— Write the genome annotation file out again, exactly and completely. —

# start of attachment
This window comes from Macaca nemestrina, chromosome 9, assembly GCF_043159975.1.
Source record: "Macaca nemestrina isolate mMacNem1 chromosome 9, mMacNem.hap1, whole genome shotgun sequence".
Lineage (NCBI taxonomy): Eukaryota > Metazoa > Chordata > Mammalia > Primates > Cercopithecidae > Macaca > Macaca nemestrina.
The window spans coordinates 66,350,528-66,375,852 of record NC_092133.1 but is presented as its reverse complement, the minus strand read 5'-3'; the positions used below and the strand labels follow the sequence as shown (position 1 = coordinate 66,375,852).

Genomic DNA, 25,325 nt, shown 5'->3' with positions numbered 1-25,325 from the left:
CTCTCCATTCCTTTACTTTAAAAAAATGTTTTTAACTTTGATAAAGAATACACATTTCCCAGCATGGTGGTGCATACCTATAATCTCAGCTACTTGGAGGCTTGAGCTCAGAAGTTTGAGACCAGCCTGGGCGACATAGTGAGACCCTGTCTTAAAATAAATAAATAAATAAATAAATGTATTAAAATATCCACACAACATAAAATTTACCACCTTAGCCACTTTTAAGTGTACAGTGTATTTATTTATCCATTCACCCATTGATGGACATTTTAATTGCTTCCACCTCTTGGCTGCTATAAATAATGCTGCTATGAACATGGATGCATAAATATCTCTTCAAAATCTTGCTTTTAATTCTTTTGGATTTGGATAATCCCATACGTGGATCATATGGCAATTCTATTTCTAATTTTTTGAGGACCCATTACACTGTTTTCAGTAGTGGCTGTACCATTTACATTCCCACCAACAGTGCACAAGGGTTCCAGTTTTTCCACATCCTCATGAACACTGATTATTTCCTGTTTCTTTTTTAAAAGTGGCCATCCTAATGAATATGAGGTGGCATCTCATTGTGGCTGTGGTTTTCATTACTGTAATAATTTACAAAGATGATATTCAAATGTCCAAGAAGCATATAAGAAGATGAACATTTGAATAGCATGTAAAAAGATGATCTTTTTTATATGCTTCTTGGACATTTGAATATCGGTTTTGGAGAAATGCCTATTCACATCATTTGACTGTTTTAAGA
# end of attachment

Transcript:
This window comes from Macaca nemestrina, chromosome 9, assembly GCF_043159975.1.
Source record: "Macaca nemestrina isolate mMacNem1 chromosome 9, mMacNem.hap1, whole genome shotgun sequence".
Lineage (NCBI taxonomy): Eukaryota > Metazoa > Chordata > Mammalia > Primates > Cercopithecidae > Macaca > Macaca nemestrina.
The window spans coordinates 66,350,528-66,375,852 of record NC_092133.1 but is presented as its reverse complement, the minus strand read 5'-3'; the positions used below and the strand labels follow the sequence as shown (position 1 = coordinate 66,375,852).

Genomic DNA, 25,325 nt, shown 5'->3' with positions numbered 1-25,325 from the left:
CTCTCCATTCCTTTACTTTAAAAAAATGTTTTTAACTTTGATAAAGAATACACATTTCCCAGCATGGTGGTGCATACCTATAATCTCAGCTACTTGGAGGCTTGAGCTCAGAAGTTTGAGACCAGCCTGGGCGACATAGTGAGACCCTGTCTTAAAATAAATAAATAAATAAATAAATGTATTAAAATATCCACACAACATAAAATTTACCACCTTAGCCACTTTTAAGTGTACAGTGTATTTATTTATCCATTCACCCATTGATGGACATTTTAATTGCTTCCACCTCTTGGCTGCTATAAATAATGCTGCTATGAACATGGATGCATAAATATCTCTTCAAAATCTTGCTTTTAATTCTTTTGGATTTGGATAATCCCATACGTGGATCATATGGCAATTCTATTTCTAATTTTTTGAGGACCCATTACACTGTTTTCAGTAGTGGCTGTACCATTTACATTCCCACCAACAGTGCACAAGGGTTCCAGTTTTTCCACATCCTCATGAACACTGATTATTTCCTGTTTCTTTTTTAAAAGTGGCCATCCTAATGAATATGAGGTGGCATCTCATTGTGGCTGTGGTTTTCATTACTGTAATAATTTACAAAGATGATATTCAAATGTCCAAGAAGCATATAAGAAGATGAACATTTGAATAGCATGTAAAAAGATGATCTTTTTTATATGCTTCTTGGACATTTGAATATCGGTTTTGGAGAAATGCCTATTCACATCATTTGACTGTTTTAAGA